– This is the script of CNBC's news report for China's CCTV on March 6, Monday.
Welcome to CNBC Business Daily, I'm Qian Chen.
With odds in favor of a March hilke in the US after Janet Yellen's speech last Friday, FED and ECB, two of the world's biggest central banks are likely to find themselves with a bigger policy gap in the next two weeks.
The ECB is expected to resist calls to start tightening policy during its policy meeting this Thursday, despite recent data showed surging inflation and robust economy recovery.
Figures from Eurostat found that the unemployment rate in the eurozone remained unchanged at 9.6% in January, which is the lowest level since May 2009.
In the inflation front, data showed that inflation in the 19-nation bloc hit 2% in February, according to Eurostat, up from a rate of 1.8% the month before.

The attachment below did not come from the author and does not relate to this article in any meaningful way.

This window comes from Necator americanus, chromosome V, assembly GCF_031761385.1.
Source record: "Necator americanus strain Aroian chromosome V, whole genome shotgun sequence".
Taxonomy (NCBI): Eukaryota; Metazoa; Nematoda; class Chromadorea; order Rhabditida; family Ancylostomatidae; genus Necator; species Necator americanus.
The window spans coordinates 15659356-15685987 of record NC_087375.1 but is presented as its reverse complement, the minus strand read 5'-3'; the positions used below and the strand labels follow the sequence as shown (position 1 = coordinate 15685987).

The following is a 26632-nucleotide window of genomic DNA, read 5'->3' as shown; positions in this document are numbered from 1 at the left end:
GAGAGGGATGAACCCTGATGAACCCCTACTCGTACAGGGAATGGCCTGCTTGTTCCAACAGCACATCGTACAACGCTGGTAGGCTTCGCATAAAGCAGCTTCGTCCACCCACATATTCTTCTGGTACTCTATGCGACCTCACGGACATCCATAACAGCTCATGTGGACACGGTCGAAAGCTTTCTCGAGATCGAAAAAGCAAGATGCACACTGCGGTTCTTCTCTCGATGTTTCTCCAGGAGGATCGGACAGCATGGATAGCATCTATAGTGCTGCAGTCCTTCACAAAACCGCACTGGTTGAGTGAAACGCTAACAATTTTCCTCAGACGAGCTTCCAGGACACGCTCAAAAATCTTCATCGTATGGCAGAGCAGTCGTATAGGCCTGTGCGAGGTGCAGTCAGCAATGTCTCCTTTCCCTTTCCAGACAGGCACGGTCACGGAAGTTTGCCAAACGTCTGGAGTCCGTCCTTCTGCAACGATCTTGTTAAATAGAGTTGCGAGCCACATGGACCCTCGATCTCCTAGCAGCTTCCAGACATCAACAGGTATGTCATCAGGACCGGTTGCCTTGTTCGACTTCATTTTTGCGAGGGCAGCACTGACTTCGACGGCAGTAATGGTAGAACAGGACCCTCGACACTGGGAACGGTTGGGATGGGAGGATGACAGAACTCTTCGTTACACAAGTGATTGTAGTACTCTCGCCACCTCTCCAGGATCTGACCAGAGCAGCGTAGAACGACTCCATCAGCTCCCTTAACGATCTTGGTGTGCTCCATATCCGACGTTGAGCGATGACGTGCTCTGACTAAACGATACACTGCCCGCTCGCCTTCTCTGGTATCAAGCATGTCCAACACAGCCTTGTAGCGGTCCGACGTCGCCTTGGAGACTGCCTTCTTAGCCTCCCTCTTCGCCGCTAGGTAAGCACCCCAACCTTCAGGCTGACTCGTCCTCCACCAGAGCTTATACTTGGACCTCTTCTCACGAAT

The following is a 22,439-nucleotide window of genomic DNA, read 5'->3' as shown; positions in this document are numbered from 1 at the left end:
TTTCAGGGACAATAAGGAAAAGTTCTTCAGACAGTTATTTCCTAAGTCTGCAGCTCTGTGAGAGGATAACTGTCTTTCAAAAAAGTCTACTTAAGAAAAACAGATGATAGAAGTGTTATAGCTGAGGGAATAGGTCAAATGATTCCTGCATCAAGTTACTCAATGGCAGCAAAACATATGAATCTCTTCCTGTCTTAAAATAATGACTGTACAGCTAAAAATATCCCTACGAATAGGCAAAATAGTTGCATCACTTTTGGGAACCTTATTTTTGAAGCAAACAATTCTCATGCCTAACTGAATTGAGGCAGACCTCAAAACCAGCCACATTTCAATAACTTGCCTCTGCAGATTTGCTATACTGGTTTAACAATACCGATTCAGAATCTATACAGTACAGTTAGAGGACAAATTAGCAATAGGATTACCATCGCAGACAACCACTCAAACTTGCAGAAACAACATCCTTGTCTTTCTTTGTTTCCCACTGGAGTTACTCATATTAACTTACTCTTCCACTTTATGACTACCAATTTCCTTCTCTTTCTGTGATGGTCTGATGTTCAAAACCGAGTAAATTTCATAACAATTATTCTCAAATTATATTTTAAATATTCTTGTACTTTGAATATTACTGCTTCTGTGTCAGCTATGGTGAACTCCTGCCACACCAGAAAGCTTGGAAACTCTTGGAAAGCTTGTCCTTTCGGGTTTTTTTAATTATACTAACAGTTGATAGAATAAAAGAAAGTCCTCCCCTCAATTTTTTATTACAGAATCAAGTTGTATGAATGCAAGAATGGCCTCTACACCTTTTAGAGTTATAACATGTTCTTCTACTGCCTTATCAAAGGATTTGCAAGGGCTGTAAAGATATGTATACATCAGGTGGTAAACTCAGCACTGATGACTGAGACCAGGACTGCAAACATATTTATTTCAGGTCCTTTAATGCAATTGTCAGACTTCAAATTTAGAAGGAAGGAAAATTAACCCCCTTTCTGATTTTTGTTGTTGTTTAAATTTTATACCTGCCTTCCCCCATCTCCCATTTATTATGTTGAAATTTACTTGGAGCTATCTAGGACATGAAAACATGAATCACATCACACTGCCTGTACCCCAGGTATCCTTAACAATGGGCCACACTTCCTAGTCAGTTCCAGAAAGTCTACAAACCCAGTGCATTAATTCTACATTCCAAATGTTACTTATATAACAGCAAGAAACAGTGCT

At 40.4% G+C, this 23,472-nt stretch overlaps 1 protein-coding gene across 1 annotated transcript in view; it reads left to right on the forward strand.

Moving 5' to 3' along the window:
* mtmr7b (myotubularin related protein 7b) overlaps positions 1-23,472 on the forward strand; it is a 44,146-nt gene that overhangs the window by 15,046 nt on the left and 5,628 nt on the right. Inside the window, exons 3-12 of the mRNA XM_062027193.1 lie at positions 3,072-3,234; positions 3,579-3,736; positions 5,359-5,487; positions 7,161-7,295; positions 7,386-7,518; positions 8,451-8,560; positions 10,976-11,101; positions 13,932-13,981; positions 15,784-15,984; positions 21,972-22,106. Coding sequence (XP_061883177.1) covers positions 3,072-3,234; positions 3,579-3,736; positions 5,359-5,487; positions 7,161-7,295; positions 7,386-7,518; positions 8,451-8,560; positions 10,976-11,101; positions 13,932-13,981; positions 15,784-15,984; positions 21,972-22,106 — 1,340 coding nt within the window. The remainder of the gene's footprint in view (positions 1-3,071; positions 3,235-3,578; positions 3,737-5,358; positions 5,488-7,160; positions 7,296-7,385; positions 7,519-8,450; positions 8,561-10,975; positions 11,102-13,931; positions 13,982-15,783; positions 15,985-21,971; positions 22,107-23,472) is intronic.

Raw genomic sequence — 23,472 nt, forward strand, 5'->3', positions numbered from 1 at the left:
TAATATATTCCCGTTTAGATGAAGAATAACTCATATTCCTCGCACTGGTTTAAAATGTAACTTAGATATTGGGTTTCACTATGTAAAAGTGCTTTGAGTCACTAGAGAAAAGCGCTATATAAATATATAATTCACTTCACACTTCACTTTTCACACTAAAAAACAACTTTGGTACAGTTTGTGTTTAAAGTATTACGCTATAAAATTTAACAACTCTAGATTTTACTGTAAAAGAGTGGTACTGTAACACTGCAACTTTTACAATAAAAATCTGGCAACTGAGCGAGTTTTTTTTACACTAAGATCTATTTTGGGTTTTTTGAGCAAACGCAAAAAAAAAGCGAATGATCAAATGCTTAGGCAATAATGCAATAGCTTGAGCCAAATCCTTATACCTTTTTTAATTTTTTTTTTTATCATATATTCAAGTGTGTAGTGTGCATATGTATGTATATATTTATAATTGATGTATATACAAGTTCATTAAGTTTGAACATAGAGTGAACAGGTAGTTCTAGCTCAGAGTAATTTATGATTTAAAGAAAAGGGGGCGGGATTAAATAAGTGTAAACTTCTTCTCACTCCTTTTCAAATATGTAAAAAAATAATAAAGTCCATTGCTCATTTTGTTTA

The rate is the highest since January 2013 and is slightly above the ECB's target of just below 2%.
However, with growth on its best run since before the financial crisis and inflation peeking just above the ECB's target, calls are mounting, particularly in Germany, for the bank to scale back its 2.3 trillion euro ($2.42 trillion) bond buying scheme and raise its negative interest rates.
However, with just weeks to go before contentious French and Dutch elections, the ECB has been reluctant to change the current policy.
ECB President Mario Draghi will probably avoid any discussion about winding down asset buys, even pushing back on calls by some rate setters to tweak the ECB's guidance, giving up its reference to further rate cuts, a possibility markets have already priced out.
That is to say, if Fed is to hike during the upcoming meeting, we will be looking at a rate of - 0.4 percent in Europe and a higher rate between 0.75 and 1 percent in the US.
CNBC's Qian Chen, reporting from Singapore.